A play by Nina Raine about deafness, about belonging (to a family, the deaf community or some other "tribe"), about communication and language. Featuring a deaf actor, Jacob Casselden, as the third child in an otherwise noisy, opinionated, argumentative and not wholly-functional hearing family of academics, would-be academics and musicians. It's a measure of her skill that I thought his girlfriend, the hearing child of a deaf family who is herself going deaf, was also played by a deaf actress, Michelle Terry; except that Terry (we saw her in England People Very Nice and London Assurance at the National) isn't deaf, she just gets the slightly false emphases, the dodgy timing of the deaf and hard of hearing bang on.
The early part of the play neatly established the family milieu. Especially the problems of adult children returning home (the rows about nicked socks and smoking in the greenhouse). The characters were neatly sketched in: dominating Dad (Stanley Townsend), full of information and himself, joking, bullying, relishing his reputation for blunt speaking; peace-making Mum (Kika Markham), for ever interceding and mediating. We see them first at table, noisily (that word again) arguing, with the deaf child the oddly silent one.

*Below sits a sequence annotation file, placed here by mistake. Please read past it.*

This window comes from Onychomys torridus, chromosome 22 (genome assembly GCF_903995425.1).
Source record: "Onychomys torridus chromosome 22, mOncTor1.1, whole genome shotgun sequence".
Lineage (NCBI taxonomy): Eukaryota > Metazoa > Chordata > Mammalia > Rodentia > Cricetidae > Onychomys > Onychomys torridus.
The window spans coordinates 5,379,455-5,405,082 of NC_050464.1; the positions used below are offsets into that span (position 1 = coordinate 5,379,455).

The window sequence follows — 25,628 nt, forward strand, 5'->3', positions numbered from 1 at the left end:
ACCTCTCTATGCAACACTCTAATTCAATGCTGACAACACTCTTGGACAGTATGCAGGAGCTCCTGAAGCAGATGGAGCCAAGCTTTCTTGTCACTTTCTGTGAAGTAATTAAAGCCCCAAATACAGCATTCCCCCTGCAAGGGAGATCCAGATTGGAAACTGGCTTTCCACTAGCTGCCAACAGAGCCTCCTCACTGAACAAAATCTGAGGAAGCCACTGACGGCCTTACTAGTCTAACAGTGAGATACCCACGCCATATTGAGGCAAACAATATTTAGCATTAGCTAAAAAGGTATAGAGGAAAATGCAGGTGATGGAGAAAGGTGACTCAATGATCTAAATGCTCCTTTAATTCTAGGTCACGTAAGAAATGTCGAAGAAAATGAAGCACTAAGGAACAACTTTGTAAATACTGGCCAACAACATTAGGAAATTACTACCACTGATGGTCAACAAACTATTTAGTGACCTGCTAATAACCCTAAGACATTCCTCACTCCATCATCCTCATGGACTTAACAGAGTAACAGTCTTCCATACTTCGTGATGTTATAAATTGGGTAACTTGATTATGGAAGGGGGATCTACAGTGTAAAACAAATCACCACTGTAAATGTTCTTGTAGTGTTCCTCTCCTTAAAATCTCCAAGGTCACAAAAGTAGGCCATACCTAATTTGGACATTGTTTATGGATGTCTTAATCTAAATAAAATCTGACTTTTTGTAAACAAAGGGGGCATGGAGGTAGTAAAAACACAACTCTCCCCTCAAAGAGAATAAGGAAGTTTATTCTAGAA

His sense of exclusion from his talkative family fuels his enthusiasm for belonging to another tribe, that of the deaf. Ironically his girlfriend, as the play progresses, rebels against her position as a member of another (small) tribe, that of the deaf activist.
There is (from memory, three weeks later) more cleverly-written dialogue about tribes and their membership, but I've forgotten it.
There were some good things in this, but it was spoilt by being overly schematic and melodramatised. The son home from university and nominally working on a masters was convincing until he turned out to be a drug addict and reformed stutterer and no longer plausible. The sister (a tyro opera-singer played by Phoebe Waller-Bridge, who we saw at the Soho in Roaring Trade) was underwritten.
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